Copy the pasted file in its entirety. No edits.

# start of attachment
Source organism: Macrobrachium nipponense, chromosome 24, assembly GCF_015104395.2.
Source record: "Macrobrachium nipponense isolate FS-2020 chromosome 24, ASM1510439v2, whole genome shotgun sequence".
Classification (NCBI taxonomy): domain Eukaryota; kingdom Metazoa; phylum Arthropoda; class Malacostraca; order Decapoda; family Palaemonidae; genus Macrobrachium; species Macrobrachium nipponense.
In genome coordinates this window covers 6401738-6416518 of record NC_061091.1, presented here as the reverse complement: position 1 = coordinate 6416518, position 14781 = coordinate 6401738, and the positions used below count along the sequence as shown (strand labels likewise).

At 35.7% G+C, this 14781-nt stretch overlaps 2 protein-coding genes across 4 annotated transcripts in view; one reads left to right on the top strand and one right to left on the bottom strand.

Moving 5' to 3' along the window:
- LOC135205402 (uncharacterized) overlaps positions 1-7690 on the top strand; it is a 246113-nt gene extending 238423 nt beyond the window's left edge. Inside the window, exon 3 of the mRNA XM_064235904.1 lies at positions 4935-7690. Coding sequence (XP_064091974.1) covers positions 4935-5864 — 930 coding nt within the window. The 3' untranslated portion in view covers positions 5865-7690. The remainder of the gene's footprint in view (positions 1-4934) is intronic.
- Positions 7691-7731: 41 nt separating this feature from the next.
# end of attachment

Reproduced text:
Source organism: Macrobrachium nipponense, chromosome 24, assembly GCF_015104395.2.
Source record: "Macrobrachium nipponense isolate FS-2020 chromosome 24, ASM1510439v2, whole genome shotgun sequence".
Classification (NCBI taxonomy): domain Eukaryota; kingdom Metazoa; phylum Arthropoda; class Malacostraca; order Decapoda; family Palaemonidae; genus Macrobrachium; species Macrobrachium nipponense.
In genome coordinates this window covers 6401738-6416518 of record NC_061091.1, presented here as the reverse complement: position 1 = coordinate 6416518, position 14781 = coordinate 6401738, and the positions used below count along the sequence as shown (strand labels likewise).

At 35.7% G+C, this 14781-nt stretch overlaps 2 protein-coding genes across 4 annotated transcripts in view; one reads left to right on the top strand and one right to left on the bottom strand.

Moving 5' to 3' along the window:
- LOC135205402 (uncharacterized) overlaps positions 1-7690 on the top strand; it is a 246113-nt gene extending 238423 nt beyond the window's left edge. Inside the window, exon 3 of the mRNA XM_064235904.1 lies at positions 4935-7690. Coding sequence (XP_064091974.1) covers positions 4935-5864 — 930 coding nt within the window. The 3' untranslated portion in view covers positions 5865-7690. The remainder of the gene's footprint in view (positions 1-4934) is intronic.
- Positions 7691-7731: 41 nt separating this feature from the next.